Monday, March 29, 2010

Great North Mountain - Walking in Two States

I spent the weekend in Bayse, Virginia with two good friends, eating good food and getting a nice long hike in on Saturday.  It was a nice treat to wake up Saturday morning and linger over coffee before driving 15 minutes to the trailhead.  Much better than rising at six and drinking coffee on the two hour drive to the trailhead, which is what we normally do. 

Great North Mountain is in the George Washington National Forest.  The Great North Mountain Trail is a long trail running a number of miles along the spine of the ridge west of I-81, following the West Virginia/Virginia state line in many places.  To reach the Great North Mountain Trail, we hiked 2.75 miles up the Falls Ridge Trail.  The relatively steep (but nothing like last week) trail starts off following an old roadbed and passes an old broken down DC Transit bus.  It makes a right turn at the junction with the purple-blazed Fat Mountain Trail.  It is easy to miss the junction because there is a low berm blocking the view of the Falls Ridge trail.  The trail quickly narrows and up high on the ridge, it is so overgrown with mountain laurel that wearing shorts would be a bad idea.

We had lunch on some rocks at the junction with the Great North Mountain trail.  Although it was bright, sunny and relatively warm on the rocks, the wind had a cold edge to it, reminding us that it is still March.  After lunch, we turned south and followed the relatively easy trail along the ridge (and the state line) for almost 4.25 miles.  There were actually a few remaining snowbanks in the shady spots.  We stopped at an overlook where we could see all the way from Signal Knob to Hawksbill in Shenandoah National Park and further south.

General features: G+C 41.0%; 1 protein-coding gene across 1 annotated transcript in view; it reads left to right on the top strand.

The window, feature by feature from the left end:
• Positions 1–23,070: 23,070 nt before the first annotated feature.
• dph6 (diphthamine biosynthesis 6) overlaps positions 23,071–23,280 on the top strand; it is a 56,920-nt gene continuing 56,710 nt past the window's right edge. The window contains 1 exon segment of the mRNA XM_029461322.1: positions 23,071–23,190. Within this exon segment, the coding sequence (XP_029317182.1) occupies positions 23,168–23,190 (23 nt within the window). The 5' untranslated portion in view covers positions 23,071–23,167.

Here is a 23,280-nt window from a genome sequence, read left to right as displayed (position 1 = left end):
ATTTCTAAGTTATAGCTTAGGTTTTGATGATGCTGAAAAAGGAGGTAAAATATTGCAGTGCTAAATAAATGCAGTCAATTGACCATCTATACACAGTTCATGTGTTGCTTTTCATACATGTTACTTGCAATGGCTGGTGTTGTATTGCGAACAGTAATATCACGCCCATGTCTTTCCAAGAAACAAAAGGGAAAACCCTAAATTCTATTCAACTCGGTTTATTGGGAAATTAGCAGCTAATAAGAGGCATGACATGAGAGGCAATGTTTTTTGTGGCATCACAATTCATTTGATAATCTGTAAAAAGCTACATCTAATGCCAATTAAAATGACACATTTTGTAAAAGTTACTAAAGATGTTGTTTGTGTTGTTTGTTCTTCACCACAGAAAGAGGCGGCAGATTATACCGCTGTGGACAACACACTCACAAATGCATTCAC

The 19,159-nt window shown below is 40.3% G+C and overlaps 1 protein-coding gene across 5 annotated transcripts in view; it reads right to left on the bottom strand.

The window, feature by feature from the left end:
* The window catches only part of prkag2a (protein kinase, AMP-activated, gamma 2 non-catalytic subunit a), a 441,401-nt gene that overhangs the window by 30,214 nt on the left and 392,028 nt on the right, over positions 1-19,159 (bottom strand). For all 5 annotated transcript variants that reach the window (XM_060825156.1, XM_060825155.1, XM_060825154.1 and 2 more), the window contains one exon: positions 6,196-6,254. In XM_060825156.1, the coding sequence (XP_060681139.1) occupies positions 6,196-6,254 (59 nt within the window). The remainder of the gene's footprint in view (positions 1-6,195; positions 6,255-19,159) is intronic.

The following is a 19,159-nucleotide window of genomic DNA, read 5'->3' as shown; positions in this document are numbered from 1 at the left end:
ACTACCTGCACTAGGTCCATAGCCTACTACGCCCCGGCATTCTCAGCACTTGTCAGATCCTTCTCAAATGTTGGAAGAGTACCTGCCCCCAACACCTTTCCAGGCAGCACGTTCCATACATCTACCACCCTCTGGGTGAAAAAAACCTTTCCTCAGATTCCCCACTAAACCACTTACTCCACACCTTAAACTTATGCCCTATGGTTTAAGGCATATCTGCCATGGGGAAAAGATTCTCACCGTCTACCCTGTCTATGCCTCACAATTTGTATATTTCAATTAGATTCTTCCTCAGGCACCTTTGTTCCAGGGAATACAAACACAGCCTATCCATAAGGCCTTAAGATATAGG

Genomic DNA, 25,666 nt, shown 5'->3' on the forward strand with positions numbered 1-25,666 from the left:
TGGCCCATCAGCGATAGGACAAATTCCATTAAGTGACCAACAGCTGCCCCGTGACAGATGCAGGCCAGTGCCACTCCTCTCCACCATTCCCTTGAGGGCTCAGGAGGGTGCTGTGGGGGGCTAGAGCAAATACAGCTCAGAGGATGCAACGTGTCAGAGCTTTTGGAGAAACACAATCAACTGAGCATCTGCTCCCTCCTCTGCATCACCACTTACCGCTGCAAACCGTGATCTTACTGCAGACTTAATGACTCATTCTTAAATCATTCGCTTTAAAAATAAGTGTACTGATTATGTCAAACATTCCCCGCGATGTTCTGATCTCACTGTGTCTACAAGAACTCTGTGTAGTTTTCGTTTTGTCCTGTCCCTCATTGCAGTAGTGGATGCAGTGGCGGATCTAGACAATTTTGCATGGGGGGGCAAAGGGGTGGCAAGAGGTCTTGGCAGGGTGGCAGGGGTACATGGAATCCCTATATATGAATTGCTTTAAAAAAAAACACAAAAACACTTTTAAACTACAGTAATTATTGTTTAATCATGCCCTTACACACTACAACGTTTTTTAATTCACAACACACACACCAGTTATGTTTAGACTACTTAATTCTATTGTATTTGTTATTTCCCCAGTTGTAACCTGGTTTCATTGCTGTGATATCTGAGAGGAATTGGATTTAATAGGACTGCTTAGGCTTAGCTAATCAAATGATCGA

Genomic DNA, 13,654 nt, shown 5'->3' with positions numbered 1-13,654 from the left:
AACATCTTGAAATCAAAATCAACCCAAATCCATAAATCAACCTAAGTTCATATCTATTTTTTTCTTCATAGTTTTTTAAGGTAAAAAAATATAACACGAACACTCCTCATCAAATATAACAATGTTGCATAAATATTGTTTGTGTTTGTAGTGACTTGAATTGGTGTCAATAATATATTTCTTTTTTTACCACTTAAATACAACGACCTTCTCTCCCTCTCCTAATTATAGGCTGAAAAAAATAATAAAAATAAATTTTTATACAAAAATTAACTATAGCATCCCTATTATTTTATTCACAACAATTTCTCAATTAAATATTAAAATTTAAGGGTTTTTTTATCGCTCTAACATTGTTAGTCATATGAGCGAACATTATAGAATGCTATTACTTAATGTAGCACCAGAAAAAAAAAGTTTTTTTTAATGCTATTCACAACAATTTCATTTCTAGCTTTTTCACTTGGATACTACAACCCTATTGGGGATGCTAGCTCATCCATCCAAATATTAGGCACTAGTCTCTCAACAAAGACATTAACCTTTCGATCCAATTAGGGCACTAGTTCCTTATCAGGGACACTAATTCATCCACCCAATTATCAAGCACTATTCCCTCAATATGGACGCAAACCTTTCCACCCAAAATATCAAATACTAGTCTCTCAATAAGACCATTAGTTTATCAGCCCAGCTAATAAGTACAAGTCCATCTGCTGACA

When we reached a set of radio towers, and began our descent off the ridge with a one-mile road walk.  Coltsfoot was blooming in the ditches.  We also saw a neat old homesite, complete with a little pond.  All that remained was the stone chimney, a rock wall, and a lot of daffodils.

Then we arrived at the gasline cut.  The best things I can say about it are:  there was a good view, and at least we didn't have to hike up it.  It was as steep was what we hiked last week, if not as long.  There isn't really a trail and the gravel isn't really packed down, so you pretty much just stumble down the mountain.  The pictures below don't do it justice.  I would guess that, in the summer, the gasline cut is an overgrown, thorny, tick-infested mess - not that those things would keep me away.  At the bottom of the hill, the Laurel Run Connector Trail is marked on the left by about six blue-blazed trees and two large cairns.

The Laurel Run Connector Trail follows a roadbed and is marked with blue blazes.  The logging operations apparently also use blue blazing, although a different shape, to mark trees.  If you weren't familiar with what the blazes are supposed to look like, it could make for an interesting hike:  Seemingly every other tree is marked with some blue paint, often stretching far into the woods away from the trail.  After a couple of miles, we turned right on the Fat Mountain Trail, passing a pretty little stream before returning to the truck.  In 11.7 miles, we only saw one other person the entire day - a PATC trail maintainer.

Pictures (click to enlarge):
Lichens on the rocks where we had lunch.

A snowbank near the top of the ridge.

White rocks on the Great North Mountain trail.

A bracket fungus on a decaying log.  The fungus grew around the blade of grass.

Tussilago farfara (Coltsfoot - non-native) growing in a ditch.

Daffodils near the road.

Hiking down the gasline cut.  The ridge in the far distance is Mansanutten West and you can see Signal Knob at the far end of it.  The junction with the Laurel Run Connector Trail is in the small clearing near the middle of the photo.

Small waterfall on the Fat Mountain Trail.

Another look at the gasline cut from the road.  We hiked from just below the curve to the bottom.

1 comment:

  1. Nice blog .. I never thought that you going to write about it:) thanks a lot

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